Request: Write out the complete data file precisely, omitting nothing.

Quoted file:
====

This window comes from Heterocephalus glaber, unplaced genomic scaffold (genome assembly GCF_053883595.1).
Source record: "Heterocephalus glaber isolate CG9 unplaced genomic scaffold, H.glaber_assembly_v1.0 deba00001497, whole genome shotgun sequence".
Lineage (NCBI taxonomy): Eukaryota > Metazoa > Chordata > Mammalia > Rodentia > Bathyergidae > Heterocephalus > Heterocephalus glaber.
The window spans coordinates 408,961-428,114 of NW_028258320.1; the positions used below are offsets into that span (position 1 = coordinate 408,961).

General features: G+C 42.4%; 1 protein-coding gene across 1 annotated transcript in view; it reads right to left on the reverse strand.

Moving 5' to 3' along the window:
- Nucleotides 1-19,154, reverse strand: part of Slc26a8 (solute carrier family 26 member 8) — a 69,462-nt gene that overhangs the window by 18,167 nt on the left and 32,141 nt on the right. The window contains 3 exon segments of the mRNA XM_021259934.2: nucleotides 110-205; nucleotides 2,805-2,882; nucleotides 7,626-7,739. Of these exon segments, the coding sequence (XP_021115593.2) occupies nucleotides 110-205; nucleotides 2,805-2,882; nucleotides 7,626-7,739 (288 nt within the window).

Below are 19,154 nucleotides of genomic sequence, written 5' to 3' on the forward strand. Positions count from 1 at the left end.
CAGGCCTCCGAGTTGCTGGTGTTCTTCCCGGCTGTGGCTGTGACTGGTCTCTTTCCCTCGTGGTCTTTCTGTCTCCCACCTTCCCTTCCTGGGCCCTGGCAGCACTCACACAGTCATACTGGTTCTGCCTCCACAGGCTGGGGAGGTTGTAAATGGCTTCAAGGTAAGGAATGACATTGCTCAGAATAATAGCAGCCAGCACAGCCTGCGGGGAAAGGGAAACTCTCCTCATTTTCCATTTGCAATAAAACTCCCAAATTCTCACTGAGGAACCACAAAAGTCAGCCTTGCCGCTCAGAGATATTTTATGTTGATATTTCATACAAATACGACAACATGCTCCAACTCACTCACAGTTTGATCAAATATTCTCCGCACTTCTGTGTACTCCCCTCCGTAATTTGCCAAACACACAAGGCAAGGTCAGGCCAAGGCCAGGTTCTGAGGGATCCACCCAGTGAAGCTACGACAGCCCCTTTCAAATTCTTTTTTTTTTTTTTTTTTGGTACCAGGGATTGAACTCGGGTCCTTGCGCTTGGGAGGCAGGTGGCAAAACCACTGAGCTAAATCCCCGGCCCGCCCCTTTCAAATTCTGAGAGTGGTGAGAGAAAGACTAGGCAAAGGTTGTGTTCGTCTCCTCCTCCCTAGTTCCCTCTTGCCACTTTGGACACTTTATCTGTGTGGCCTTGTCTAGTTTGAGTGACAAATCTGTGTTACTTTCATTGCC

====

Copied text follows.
This window comes from Heterocephalus glaber, unplaced genomic scaffold (genome assembly GCF_053883595.1).
Source record: "Heterocephalus glaber isolate CG9 unplaced genomic scaffold, H.glaber_assembly_v1.0 deba00001497, whole genome shotgun sequence".
Lineage (NCBI taxonomy): Eukaryota > Metazoa > Chordata > Mammalia > Rodentia > Bathyergidae > Heterocephalus > Heterocephalus glaber.
The window spans coordinates 408,961-428,114 of NW_028258320.1; the positions used below are offsets into that span (position 1 = coordinate 408,961).

General features: G+C 42.4%; 1 protein-coding gene across 1 annotated transcript in view; it reads right to left on the reverse strand.

Moving 5' to 3' along the window:
- Nucleotides 1-19,154, reverse strand: part of Slc26a8 (solute carrier family 26 member 8) — a 69,462-nt gene that overhangs the window by 18,167 nt on the left and 32,141 nt on the right. The window contains 3 exon segments of the mRNA XM_021259934.2: nucleotides 110-205; nucleotides 2,805-2,882; nucleotides 7,626-7,739. Of these exon segments, the coding sequence (XP_021115593.2) occupies nucleotides 110-205; nucleotides 2,805-2,882; nucleotides 7,626-7,739 (288 nt within the window).

Below are 19,154 nucleotides of genomic sequence, written 5' to 3' on the forward strand. Positions count from 1 at the left end.
CAGGCCTCCGAGTTGCTGGTGTTCTTCCCGGCTGTGGCTGTGACTGGTCTCTTTCCCTCGTGGTCTTTCTGTCTCCCACCTTCCCTTCCTGGGCCCTGGCAGCACTCACACAGTCATACTGGTTCTGCCTCCACAGGCTGGGGAGGTTGTAAATGGCTTCAAGGTAAGGAATGACATTGCTCAGAATAATAGCAGCCAGCACAGCCTGCGGGGAAAGGGAAACTCTCCTCATTTTCCATTTGCAATAAAACTCCCAAATTCTCACTGAGGAACCACAAAAGTCAGCCTTGCCGCTCAGAGATATTTTATGTTGATATTTCATACAAATACGACAACATGCTCCAACTCACTCACAGTTTGATCAAATATTCTCCGCACTTCTGTGTACTCCCCTCCGTAATTTGCCAAACACACAAGGCAAGGTCAGGCCAAGGCCAGGTTCTGAGGGATCCACCCAGTGAAGCTACGACAGCCCCTTTCAAATTCTTTTTTTTTTTTTTTTTTGGTACCAGGGATTGAACTCGGGTCCTTGCGCTTGGGAGGCAGGTGGCAAAACCACTGAGCTAAATCCCCGGCCCGCCCCTTTCAAATTCTGAGAGTGGTGAGAGAAAGACTAGGCAAAGGTTGTGTTCGTCTCCTCCTCCCTAGTTCCCTCTTGCCACTTTGGACACTTTATCTGTGTGGCCTTGTCTAGTTTGAGTGACAAATCTGTGTTACTTTCATTGCC